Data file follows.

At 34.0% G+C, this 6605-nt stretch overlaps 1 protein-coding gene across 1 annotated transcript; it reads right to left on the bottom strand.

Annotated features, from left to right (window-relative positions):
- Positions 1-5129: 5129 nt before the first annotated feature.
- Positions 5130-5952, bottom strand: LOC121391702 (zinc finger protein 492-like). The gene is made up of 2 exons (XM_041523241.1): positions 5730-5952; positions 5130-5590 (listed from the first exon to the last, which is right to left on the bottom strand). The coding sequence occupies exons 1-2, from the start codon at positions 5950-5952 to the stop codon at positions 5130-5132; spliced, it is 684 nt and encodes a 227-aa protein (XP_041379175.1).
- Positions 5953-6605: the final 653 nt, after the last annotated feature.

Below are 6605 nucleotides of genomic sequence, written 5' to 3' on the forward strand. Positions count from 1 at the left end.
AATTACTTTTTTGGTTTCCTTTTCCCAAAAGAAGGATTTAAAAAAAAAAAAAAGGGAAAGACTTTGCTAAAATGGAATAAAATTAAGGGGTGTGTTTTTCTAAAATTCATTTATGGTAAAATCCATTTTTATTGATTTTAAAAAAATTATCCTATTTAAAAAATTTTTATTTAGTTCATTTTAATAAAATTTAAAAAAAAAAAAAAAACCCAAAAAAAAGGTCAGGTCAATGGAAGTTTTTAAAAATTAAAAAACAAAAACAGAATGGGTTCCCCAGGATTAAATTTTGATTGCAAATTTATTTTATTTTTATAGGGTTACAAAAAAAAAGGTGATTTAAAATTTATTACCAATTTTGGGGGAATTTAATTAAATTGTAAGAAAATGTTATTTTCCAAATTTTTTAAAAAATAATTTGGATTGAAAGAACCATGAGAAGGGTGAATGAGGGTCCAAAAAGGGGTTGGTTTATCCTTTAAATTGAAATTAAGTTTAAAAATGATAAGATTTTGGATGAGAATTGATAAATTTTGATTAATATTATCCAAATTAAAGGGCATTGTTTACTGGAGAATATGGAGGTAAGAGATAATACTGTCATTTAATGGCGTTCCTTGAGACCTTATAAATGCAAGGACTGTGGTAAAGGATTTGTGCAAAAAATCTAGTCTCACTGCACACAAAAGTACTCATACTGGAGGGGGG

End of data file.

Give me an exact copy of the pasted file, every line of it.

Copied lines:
At 34.0% G+C, this 6605-nt stretch overlaps 1 protein-coding gene across 1 annotated transcript; it reads right to left on the bottom strand.

Annotated features, from left to right (window-relative positions):
- Positions 1-5129: 5129 nt before the first annotated feature.
- Positions 5130-5952, bottom strand: LOC121391702 (zinc finger protein 492-like). The gene is made up of 2 exons (XM_041523241.1): positions 5730-5952; positions 5130-5590 (listed from the first exon to the last, which is right to left on the bottom strand). The coding sequence occupies exons 1-2, from the start codon at positions 5950-5952 to the stop codon at positions 5130-5132; spliced, it is 684 nt and encodes a 227-aa protein (XP_041379175.1).
- Positions 5953-6605: the final 653 nt, after the last annotated feature.

Below are 6605 nucleotides of genomic sequence, written 5' to 3' on the forward strand. Positions count from 1 at the left end.
AATTACTTTTTTGGTTTCCTTTTCCCAAAAGAAGGATTTAAAAAAAAAAAAAAGGGAAAGACTTTGCTAAAATGGAATAAAATTAAGGGGTGTGTTTTTCTAAAATTCATTTATGGTAAAATCCATTTTTATTGATTTTAAAAAAATTATCCTATTTAAAAAATTTTTATTTAGTTCATTTTAATAAAATTTAAAAAAAAAAAAAAAACCCAAAAAAAAGGTCAGGTCAATGGAAGTTTTTAAAAATTAAAAAACAAAAACAGAATGGGTTCCCCAGGATTAAATTTTGATTGCAAATTTATTTTATTTTTATAGGGTTACAAAAAAAAAGGTGATTTAAAATTTATTACCAATTTTGGGGGAATTTAATTAAATTGTAAGAAAATGTTATTTTCCAAATTTTTTAAAAAATAATTTGGATTGAAAGAACCATGAGAAGGGTGAATGAGGGTCCAAAAAGGGGTTGGTTTATCCTTTAAATTGAAATTAAGTTTAAAAATGATAAGATTTTGGATGAGAATTGATAAATTTTGATTAATATTATCCAAATTAAAGGGCATTGTTTACTGGAGAATATGGAGGTAAGAGATAATACTGTCATTTAATGGCGTTCCTTGAGACCTTATAAATGCAAGGACTGTGGTAAAGGATTTGTGCAAAAAATCTAGTCTCACTGCACACAAAAGTACTCATACTGGAGGGGGG